1. One key message that you would like to leave for the readers.

“Never forget your past and the future will never forget you!”


So, my dear friends, this is Jillian Haslam for you. Hope you enjoyed reading the interview.

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    By: Somali K Chakrabarti

    Hi there! Welcome to Scribble and Scrawl! Here, I delve into themes related to positive lifestyle – from making smart-living choices, savvy financial decisions to nurturing the mind, body and soul. I share my travel experiences, explore facets of art and culture and highlight inspiring stories. Hope you enjoy reading my posts.

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Somali K Chakrabarti

Hi there! Welcome to Scribble and Scrawl! Here, I delve into themes related to positive lifestyle - from making smart-living choices, savvy financial decisions to nurturing the mind, body and soul. I share my travel experiences, explore facets of art and culture and highlight inspiring stories. Hope you enjoy reading my posts.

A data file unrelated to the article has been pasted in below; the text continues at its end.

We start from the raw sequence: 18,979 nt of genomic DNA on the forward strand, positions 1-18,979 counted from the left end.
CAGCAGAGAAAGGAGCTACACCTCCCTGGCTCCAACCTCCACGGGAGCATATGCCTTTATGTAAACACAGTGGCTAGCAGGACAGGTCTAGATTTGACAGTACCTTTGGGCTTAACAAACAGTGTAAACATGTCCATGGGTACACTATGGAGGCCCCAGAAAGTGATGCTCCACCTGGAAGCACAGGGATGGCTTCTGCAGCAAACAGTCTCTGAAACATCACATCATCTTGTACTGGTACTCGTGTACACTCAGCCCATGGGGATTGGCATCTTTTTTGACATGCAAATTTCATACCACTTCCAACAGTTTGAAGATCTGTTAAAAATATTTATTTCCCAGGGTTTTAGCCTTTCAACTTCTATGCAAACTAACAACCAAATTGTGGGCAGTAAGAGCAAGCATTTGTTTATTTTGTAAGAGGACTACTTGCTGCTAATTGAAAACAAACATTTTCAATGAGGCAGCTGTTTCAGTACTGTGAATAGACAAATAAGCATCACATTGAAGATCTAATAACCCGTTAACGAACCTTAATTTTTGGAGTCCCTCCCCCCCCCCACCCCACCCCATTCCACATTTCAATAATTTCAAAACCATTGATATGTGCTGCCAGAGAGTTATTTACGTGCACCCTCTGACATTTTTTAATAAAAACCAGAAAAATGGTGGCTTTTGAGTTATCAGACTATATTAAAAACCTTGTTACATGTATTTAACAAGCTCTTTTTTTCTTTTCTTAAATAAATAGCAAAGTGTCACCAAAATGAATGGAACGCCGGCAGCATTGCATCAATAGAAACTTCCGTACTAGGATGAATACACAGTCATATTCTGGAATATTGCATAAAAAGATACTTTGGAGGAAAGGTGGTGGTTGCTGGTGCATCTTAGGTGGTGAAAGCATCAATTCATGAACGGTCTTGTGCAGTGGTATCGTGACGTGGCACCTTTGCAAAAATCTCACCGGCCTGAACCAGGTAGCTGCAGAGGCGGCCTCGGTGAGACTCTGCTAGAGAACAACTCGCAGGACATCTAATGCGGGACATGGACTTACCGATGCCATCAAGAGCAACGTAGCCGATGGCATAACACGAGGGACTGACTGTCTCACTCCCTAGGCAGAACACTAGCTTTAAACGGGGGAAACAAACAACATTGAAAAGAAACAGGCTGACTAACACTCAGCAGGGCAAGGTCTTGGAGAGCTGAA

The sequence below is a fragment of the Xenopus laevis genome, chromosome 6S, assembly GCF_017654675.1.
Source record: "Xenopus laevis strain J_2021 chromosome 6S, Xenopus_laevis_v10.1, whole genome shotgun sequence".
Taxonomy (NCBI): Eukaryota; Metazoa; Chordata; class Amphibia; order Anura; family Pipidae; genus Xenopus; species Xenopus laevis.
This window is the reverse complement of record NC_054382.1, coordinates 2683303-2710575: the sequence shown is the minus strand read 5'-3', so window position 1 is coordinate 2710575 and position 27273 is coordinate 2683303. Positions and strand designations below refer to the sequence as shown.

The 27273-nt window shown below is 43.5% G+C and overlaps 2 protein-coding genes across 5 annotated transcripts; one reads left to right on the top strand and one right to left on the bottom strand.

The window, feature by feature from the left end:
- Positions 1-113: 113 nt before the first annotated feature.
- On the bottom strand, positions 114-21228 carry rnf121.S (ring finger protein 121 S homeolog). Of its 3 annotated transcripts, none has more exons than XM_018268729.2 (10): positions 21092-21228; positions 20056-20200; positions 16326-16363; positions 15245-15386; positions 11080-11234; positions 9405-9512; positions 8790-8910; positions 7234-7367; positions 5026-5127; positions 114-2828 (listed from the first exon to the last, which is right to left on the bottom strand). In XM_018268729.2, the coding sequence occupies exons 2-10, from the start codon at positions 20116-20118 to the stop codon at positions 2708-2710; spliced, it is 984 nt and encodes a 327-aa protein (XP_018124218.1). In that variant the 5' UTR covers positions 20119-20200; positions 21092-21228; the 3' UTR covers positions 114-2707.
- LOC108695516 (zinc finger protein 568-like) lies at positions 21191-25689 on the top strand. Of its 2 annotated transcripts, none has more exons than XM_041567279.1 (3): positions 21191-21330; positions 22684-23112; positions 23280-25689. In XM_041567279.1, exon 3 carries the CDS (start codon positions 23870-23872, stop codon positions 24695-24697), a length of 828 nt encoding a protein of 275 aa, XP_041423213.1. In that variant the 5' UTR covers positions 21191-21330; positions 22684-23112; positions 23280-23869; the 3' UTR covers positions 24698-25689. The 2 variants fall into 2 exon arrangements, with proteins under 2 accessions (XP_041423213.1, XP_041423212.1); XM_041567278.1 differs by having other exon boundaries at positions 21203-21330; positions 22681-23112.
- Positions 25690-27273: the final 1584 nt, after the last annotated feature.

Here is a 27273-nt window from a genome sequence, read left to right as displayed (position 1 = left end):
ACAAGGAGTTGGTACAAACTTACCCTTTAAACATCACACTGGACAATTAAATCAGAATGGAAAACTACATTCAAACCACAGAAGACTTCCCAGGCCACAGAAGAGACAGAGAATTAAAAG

• Somali, I really enjoyed that you introduced us to Jillian Haslam.. What a remarkable woman who through her own traumatic childhood, What a story, and I so thank you for this wonderful interview.. I hope that more come together as she is trying to mobilise more woman to join in finding their true potential and fulfilling their dreams..
    It is wonderful she is giving back..
    Many thanks for a most interesting read I am sure she will make a difference in many more woman’s lives to come.. :-) <3
    Hugs Sue xx

    • Thank you very much, Sue. Sorry about the delay in responding. It took me a few days to gather my mind.
      I found Jillian’s story very interesting. She comes across as a very positive person. What’s truly amazing about her is that she harbors no bitterness or shame about her childhood. She’s rather seems to draw her strength from it, which she uses to motivate others.
      I wish her success in her endeavors. Love & Regards :-)

  • Great post! Jillian sounds like a fascinating woman. Thanks for sharing her story!